US Federal Labor Viewpoints – Week of April 12, 2021
This is a weekly post spotlighting labor topics in focus by the US legislative and executive branches during the previous week. In this issue, we cover:
Biden Administration Labor Leadership Updates
Paycheck Fairness Act | House Approves Bill
Healthy Families Act Reintroduced
Unemployment Insurance Guidance
Independent Contractor & Joint Employment Rules | Lawmakers Submit Comment Letters
Guidance for Plan Sponsors, Plan Fiduciaries, Record Keepers and Plan Participants
Guidance for Investment Advice Exemption
Mental Health ASPIRE Initiative | Seven States Selected
Amazon Union Election
Biden Administration Labor Leadership Updates. On April 21, the Senate Health, Education, Labor, and Pensions (HELP) Committee is scheduled to hold a business meeting to consider the nomination of Ms. Julie Su to serve as Deputy Secretary of Labor.
On April 9, U.S. President Joe Biden announced his intent to nominate Mr. Doug Parker to serve as Assistant Secretary of Labor for Occupational Safety and Health (OSHA). Mr. Parker currently serves as chief of California’s Division of Occupational Safety and Health (Cal/OSHA). House Education & Labor Committee Ranking Member Virginia Foxx (R-North Carolina) said of the nomination:
During his tenure in California, Doug Parker was a key architect of the controversial and discredited COVID-19 Emergency Temporary Standard (ETS) in California, which placed dozens of unworkable and bewildering new mandates on employers that often conflicted with current science and are doing nothing to improve workplace safety outcomes. . . . Now, he’s been tapped to lead OSHA which is contemplating a similar national standard. I hope that Mr. Parker, if confirmed by the Senate, has learned from past mistakes and will recognize how a federal ETS would be unworkable, unnecessary, and harmful to American workers.”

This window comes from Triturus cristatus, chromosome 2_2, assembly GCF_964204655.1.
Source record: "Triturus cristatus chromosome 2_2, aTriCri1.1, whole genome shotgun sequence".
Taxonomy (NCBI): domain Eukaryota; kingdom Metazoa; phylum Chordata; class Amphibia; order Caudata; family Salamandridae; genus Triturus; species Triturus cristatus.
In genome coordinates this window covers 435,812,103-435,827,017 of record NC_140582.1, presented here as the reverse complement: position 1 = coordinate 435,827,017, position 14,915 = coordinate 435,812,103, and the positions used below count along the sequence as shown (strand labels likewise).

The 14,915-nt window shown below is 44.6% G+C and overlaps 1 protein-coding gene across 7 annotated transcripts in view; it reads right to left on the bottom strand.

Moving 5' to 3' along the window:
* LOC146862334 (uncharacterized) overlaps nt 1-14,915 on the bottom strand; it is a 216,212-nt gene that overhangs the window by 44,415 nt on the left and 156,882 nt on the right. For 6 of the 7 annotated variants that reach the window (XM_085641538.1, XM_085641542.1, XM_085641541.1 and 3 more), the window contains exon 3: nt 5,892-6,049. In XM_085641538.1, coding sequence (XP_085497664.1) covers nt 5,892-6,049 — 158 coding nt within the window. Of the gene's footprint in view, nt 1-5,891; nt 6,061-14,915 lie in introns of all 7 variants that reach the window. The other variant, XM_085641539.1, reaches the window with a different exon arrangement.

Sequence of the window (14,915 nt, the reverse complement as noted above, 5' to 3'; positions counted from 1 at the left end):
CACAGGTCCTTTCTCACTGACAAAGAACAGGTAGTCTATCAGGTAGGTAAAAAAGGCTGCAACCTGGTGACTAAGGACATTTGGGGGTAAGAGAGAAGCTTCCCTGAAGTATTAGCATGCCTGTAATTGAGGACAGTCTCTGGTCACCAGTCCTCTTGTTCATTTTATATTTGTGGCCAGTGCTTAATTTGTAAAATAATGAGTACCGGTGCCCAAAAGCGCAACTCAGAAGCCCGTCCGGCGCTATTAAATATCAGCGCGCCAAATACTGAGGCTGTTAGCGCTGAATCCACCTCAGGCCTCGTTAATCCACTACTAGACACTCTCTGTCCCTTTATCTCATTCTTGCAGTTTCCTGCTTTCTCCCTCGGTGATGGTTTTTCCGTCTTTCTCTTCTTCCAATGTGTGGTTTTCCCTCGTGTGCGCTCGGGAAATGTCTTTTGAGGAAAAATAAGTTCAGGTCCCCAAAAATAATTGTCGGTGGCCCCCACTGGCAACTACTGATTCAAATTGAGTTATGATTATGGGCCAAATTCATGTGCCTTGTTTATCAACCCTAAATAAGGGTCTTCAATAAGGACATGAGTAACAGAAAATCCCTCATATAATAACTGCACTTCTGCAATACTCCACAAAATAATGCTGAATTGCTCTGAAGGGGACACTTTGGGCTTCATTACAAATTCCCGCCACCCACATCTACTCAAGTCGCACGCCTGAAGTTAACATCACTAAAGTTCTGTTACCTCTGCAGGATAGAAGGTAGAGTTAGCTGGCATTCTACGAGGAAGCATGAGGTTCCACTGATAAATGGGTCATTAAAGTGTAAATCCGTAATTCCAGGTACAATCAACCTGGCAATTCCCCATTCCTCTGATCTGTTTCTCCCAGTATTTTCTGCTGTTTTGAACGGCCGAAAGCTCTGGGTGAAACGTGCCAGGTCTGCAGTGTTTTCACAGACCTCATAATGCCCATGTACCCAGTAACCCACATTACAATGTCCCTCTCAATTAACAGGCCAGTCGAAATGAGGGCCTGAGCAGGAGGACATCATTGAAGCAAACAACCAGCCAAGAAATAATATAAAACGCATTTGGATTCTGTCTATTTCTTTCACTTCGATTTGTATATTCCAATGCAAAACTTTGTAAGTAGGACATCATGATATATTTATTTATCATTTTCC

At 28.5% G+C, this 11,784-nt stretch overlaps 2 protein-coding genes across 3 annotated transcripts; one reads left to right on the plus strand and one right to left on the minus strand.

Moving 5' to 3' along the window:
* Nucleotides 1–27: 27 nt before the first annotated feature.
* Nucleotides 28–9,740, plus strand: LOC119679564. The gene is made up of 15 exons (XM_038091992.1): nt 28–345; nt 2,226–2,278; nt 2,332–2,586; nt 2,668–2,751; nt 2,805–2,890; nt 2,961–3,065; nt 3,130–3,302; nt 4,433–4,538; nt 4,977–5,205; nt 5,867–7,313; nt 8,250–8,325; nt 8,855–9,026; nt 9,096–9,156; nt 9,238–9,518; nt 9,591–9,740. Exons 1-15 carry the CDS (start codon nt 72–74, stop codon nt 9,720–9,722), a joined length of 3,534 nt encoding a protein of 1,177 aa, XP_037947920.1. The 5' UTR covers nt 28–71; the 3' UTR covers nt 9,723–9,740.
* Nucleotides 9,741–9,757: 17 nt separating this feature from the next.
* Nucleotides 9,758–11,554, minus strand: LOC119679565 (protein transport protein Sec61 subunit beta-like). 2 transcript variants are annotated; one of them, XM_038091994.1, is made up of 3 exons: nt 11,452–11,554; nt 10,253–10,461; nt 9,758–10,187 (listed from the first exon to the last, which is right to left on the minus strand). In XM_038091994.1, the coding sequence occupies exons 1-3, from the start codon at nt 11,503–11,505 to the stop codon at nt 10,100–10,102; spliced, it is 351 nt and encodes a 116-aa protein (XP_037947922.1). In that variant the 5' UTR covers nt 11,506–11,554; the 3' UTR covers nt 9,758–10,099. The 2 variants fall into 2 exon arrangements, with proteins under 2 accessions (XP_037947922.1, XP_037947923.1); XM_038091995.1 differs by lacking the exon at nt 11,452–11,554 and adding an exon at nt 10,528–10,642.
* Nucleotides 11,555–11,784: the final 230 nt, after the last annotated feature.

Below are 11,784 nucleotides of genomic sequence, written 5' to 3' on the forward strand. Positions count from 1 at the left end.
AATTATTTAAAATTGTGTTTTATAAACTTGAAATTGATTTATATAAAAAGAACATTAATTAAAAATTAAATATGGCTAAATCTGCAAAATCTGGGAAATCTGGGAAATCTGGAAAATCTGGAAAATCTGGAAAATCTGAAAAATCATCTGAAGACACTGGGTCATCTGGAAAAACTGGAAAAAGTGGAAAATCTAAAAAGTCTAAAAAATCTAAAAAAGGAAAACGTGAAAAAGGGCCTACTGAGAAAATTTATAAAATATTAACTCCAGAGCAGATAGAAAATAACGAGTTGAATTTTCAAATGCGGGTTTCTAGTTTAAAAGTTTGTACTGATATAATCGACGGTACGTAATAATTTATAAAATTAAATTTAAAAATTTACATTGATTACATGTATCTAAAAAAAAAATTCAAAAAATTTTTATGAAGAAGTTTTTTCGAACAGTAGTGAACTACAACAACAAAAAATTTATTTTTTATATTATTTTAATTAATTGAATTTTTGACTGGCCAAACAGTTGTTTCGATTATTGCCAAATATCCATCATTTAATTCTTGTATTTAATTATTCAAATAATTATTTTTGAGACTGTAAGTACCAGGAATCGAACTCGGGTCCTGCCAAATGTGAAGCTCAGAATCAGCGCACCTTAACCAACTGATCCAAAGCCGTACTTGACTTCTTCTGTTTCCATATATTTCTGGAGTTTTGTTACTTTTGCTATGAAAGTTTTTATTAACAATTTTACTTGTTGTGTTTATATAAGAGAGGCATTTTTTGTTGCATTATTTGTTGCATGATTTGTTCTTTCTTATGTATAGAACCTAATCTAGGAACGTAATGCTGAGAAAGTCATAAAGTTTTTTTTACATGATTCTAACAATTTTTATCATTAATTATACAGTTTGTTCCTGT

Paycheck Fairness Act | House Approves Bill. On April 15, House Education & Labor Committee Ranking Member Foxx spoke in opposition of H.R. 7, the Paycheck Fairness Act, saying on the House floor that it offers no new protections against pay discrimination and rewards trial lawyers with limitless paydays. She added the bill would also “severely” limit workplace flexibility for women. That afternoon, the House narrowly approved the bill by a vote of 217 to 210. President Biden applauded the House action, urging the Senate to follow suit.